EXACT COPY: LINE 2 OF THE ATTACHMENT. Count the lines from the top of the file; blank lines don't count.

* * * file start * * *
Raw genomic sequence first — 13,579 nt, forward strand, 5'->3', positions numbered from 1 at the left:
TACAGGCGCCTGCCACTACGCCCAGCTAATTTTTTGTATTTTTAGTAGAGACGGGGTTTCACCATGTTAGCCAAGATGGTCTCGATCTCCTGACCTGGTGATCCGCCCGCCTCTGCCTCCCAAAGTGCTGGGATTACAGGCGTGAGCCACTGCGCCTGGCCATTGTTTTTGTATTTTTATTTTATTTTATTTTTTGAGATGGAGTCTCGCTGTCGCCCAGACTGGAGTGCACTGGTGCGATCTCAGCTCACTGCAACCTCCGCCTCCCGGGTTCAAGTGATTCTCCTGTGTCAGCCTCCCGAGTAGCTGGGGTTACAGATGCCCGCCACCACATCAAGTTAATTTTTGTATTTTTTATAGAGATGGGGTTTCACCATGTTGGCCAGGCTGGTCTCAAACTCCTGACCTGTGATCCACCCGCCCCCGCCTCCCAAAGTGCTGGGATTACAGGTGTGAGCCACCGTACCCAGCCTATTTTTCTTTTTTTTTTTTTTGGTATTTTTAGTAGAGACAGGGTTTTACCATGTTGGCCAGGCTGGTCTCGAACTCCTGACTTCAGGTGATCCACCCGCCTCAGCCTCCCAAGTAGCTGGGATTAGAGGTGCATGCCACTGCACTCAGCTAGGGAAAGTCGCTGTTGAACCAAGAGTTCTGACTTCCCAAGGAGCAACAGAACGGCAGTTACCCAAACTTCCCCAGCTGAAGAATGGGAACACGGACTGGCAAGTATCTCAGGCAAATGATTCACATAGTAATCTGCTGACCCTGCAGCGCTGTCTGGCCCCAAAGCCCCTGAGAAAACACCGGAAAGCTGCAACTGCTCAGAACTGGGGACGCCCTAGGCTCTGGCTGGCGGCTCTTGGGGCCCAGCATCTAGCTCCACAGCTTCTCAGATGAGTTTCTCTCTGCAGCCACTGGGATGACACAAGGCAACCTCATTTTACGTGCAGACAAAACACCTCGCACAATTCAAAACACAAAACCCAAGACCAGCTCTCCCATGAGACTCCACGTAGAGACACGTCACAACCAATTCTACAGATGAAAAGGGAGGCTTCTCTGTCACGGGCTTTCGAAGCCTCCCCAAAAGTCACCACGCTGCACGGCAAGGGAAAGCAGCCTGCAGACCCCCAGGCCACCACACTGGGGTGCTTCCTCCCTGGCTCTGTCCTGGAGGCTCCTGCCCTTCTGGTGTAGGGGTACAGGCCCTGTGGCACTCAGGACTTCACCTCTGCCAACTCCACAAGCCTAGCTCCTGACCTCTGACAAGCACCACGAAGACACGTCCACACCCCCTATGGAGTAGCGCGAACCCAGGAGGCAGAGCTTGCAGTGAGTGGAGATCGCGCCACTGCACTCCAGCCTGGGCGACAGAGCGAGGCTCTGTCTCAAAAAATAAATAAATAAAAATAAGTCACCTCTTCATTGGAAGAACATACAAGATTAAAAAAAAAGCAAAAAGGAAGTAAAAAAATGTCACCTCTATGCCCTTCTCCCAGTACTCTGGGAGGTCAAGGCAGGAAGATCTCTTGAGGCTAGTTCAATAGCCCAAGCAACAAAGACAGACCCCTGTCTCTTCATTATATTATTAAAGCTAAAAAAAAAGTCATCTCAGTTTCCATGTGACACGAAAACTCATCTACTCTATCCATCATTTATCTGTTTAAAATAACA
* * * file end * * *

TACAGGCGCCTGCCACTACGCCCAGCTAATTTTTTGTATTTTTAGTAGAGACGGGGTTTCACCATGTTAGCCAAGATGGTCTCGATCTCCTGACCTGGTGATCCGCCCGCCTCTGCCTCCCAAAGTGCTGGGATTACAGGCGTGAGCCACTGCGCCTGGCCATTGTTTTTGTATTTTTATTTTATTTTATTTTTTGAGATGGAGTCTCGCTGTCGCCCAGACTGGAGTGCACTGGTGCGATCTCAGCTCACTGCAACCTCCGCCTCCCGGGTTCAAGTGATTCTCCTGTGTCAGCCTCCCGAGTAGCTGGGGTTACAGATGCCCGCCACCACATCAAGTTAATTTTTGTATTTTTTATAGAGATGGGGTTTCACCATGTTGGCCAGGCTGGTCTCAAACTCCTGACCTGTGATCCACCCGCCCCCGCCTCCCAAAGTGCTGGGATTACAGGTGTGAGCCACCGTACCCAGCCTATTTTTCTTTTTTTTTTTTTTGGTATTTTTAGTAGAGACAGGGTTTTACCATGTTGGCCAGGCTGGTCTCGAACTCCTGACTTCAGGTGATCCACCCGCCTCAGCCTCCCAAGTAGCTGGGATTAGAGGTGCATGCCACTGCACTCAGCTAGGGAAAGTCGCTGTTGAACCAAGAGTTCTGACTTCCCAAGGAGCAACAGAACGGCAGTTACCCAAACTTCCCCAGCTGAAGAATGGGAACACGGACTGGCAAGTATCTCAGGCAAATGATTCACATAGTAATCTGCTGACCCTGCAGCGCTGTCTGGCCCCAAAGCCCCTGAGAAAACACCGGAAAGCTGCAACTGCTCAGAACTGGGGACGCCCTAGGCTCTGGCTGGCGGCTCTTGGGGCCCAGCATCTAGCTCCACAGCTTCTCAGATGAGTTTCTCTCTGCAGCCACTGGGATGACACAAGGCAACCTCATTTTACGTGCAGACAAAACACCTCGCACAATTCAAAACACAAAACCCAAGACCAGCTCTCCCATGAGACTCCACGTAGAGACACGTCACAACCAATTCTACAGATGAAAAGGGAGGCTTCTCTGTCACGGGCTTTCGAAGCCTCCCCAAAAGTCACCACGCTGCACGGCAAGGGAAAGCAGCCTGCAGACCCCCAGGCCACCACACTGGGGTGCTTCCTCCCTGGCTCTGTCCTGGAGGCTCCTGCCCTTCTGGTGTAGGGGTACAGGCCCTGTGGCACTCAGGACTTCACCTCTGCCAACTCCACAAGCCTAGCTCCTGACCTCTGACAAGCACCACGAAGACACGTCCACACCCCCTATGGAGTAGCGCGAACCCAGGAGGCAGAGCTTGCAGTGAGTGGAGATCGCGCCACTGCACTCCAGCCTGGGCGACAGAGCGAGGCTCTGTCTCAAAAAATAAATAAATAAAAATAAGTCACCTCTTCATTGGAAGAACATACAAGATTAAAAAAAAAGCAAAAAGGAAGTAAAAAAATGTCACCTCTATGCCCTTCTCCCAGTACTCTGGGAGGTCAAGGCAGGAAGATCTCTTGAGGCTAGTTCAATAGCCCAAGCAACAAAGACAGACCCCTGTCTCTTCATTATATTATTAAAGCTAAAAAAAAAGTCATCTCAGTTTCCATGTGACACGAAAACTCATCTACTCTATCCATCATTTATCTGTTTAAAATAACA